Inner Reflections
February 7, 2022

Diving into Chaturanga Pose

Many yoga students have questions about one of the most popular poses in power yoga – chaturanga.  Chaturanga is often seen a transitional pose and often one of the most challenging parts of a Vinyasa Power yoga class.  The pose is popular and challenging partially due to the number of muscles involved in the pose and its frequency in a typical power yoga class.  One of the most common questions I get from yoga students is how to care for their shoulders and how to master chaturanga! 

Why is chaturanga so hard?
Chaturanga is a challenging pose because you are using SO many muscles at once against gravity!  Often the triceps and deltoids are termed as the main muscles being worked in chaturanga BUT that is only a fraction of the story.  Chaturanga requires not only strong arms and shoulders but also a strong core, shoulder blades, and leg muscles.

What does chaturanga mean?
Chaturanga’s English name is: Four-Limbed Staff Pose.  The full name comes from the Sanskrit words: “Chatur” – meaning “four; “Asana” meaning “pose.  Chaturanga describes the isometric holding position where only your hands and the balls of your foot are on the ground, leaving you hovering over your yoga mat.  This pose is also known as a “yoga push-up”. The biggest difference between a yoga push up and a fitness push up is the elbow position.  In a yoga push-up there is focus placed on the elbows remaining very close to the sides of the trunk, whereas in a fitness push up the elbows are often slightly away from the body. 

What is the difference between Chaturanga and Vinyasa?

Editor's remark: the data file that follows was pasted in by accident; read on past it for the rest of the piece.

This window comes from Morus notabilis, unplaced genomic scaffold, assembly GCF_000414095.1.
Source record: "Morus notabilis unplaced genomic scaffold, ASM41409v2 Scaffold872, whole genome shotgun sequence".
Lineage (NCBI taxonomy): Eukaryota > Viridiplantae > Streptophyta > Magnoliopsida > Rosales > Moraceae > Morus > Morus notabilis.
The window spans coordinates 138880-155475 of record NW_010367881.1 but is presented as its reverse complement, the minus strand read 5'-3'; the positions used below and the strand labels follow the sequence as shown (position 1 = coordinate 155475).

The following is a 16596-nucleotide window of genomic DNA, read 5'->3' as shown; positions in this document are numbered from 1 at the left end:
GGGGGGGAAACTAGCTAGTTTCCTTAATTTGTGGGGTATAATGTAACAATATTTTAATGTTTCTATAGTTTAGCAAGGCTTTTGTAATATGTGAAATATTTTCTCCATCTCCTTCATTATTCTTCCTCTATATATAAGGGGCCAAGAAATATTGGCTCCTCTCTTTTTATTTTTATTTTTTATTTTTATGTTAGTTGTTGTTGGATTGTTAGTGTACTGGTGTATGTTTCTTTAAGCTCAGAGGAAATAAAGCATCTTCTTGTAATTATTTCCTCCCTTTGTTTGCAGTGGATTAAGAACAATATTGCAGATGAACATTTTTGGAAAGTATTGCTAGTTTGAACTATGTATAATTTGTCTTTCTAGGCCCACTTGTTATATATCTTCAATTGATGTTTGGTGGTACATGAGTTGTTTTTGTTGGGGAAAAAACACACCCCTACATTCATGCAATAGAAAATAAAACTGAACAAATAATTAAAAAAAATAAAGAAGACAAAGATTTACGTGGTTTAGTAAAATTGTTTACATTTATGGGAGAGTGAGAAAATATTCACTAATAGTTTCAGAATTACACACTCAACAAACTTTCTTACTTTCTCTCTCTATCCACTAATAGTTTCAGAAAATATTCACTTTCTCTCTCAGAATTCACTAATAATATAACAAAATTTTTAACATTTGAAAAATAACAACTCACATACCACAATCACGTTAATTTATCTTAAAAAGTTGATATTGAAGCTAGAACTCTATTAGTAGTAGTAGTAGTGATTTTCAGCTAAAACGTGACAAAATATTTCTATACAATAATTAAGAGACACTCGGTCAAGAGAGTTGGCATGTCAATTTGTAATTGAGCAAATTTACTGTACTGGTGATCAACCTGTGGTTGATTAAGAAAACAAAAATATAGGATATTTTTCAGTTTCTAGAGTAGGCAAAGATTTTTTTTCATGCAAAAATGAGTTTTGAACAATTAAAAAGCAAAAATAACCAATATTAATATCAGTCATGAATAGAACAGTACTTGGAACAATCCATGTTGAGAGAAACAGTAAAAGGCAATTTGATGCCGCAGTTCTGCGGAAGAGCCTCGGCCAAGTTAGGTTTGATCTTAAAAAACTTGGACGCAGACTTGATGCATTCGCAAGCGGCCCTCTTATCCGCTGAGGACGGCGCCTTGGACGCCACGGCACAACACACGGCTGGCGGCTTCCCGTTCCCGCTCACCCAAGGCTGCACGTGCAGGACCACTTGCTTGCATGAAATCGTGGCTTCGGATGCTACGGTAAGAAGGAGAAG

Chaturanga describes a position and Vinyasa describes a series of movements.  Vinyasa means “to place something in a sacred and special way”.  Vinyasa in Sanskrit translates to: “Vi” meaning “in a special or sacred way” and “Nyasa” meaning “to place”.  Vinyasa describes the movement sequence and more specifically pairing breathing with movement postures.  

How do I strengthen my chaturanga?
Strength through the core and shoulder blade muscles is key to chaturanga pose.  The triceps is the muscle controlling the movement – the transition from elbows straight to elbows bent – which is the hardest part of the pose.  As you transition from the position of plank with straight arms to the position of chaturanga with the elbow bent – the power and alignment of the pose lies in the strength of the shoulder blade muscles stabilizing the shoulder.  And the ability to keep your trunk, hips and legs off the ground and in line with your shoulders asks for strength of the trunk and core and anterior leg muscles holding your body up.  No wonder this is such as challenging pose!  The important muscles are the ones stabilizing the trunk and shoulders to allow the triceps to work their best. Nothing in the body works in isolation and this is no exception. 

Here are two drills to strengthen your chaturanga pose:
-Practice Floating table to improve strength through the shoulder blades and core. Start in tabletop position with wrists under shoulders and knees under hips.  From here engage the core and tuck the toes under.  Hover the knees 1-2 inches off the mat and hold for 5-10 seconds.  Repeat 10-20 repetitions, the amount that is tolerable for you!

-Practice knee push-ups to improve the strength of the core and triceps.  Start in modified plank pose with wrists under shoulders and knees on the mat. Keep a straight line from shoulders to the hips and knees.  Bend the elbows the amount you are able keeping the elbows close to the sides of the ribs.  Repeat 10 reps for 1-2 sets.  

Below are some recommended practices to help strengthen this core pose:


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